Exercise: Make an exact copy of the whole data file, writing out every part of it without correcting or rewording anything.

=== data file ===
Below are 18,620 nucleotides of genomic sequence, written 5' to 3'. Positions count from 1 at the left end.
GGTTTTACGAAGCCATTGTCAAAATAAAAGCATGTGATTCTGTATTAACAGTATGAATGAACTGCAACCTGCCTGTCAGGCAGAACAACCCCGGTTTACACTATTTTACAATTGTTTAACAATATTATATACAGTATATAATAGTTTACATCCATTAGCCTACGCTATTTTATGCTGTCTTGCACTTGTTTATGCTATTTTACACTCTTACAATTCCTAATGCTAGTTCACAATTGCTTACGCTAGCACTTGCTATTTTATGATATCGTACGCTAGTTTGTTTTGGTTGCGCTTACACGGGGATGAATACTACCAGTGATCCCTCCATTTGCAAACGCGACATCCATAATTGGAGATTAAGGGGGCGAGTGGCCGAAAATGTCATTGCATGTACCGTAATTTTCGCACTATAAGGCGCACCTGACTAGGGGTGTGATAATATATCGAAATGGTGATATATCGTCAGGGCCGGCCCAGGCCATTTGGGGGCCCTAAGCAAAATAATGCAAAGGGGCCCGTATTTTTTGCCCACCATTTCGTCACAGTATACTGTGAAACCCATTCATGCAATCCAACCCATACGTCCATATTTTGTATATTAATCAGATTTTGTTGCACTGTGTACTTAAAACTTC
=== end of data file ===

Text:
Below are 18,620 nucleotides of genomic sequence, written 5' to 3'. Positions count from 1 at the left end.
GGTTTTACGAAGCCATTGTCAAAATAAAAGCATGTGATTCTGTATTAACAGTATGAATGAACTGCAACCTGCCTGTCAGGCAGAACAACCCCGGTTTACACTATTTTACAATTGTTTAACAATATTATATACAGTATATAATAGTTTACATCCATTAGCCTACGCTATTTTATGCTGTCTTGCACTTGTTTATGCTATTTTACACTCTTACAATTCCTAATGCTAGTTCACAATTGCTTACGCTAGCACTTGCTATTTTATGATATCGTACGCTAGTTTGTTTTGGTTGCGCTTACACGGGGATGAATACTACCAGTGATCCCTCCATTTGCAAACGCGACATCCATAATTGGAGATTAAGGGGGCGAGTGGCCGAAAATGTCATTGCATGTACCGTAATTTTCGCACTATAAGGCGCACCTGACTAGGGGTGTGATAATATATCGAAATGGTGATATATCGTCAGGGCCGGCCCAGGCCATTTGGGGGCCCTAAGCAAAATAATGCAAAGGGGCCCGTATTTTTTGCCCACCATTTCGTCACAGTATACTGTGAAACCCATTCATGCAATCCAACCCATACGTCCATATTTTGTATATTAATCAGATTTTGTTGCACTGTGTACTTAAAACTTC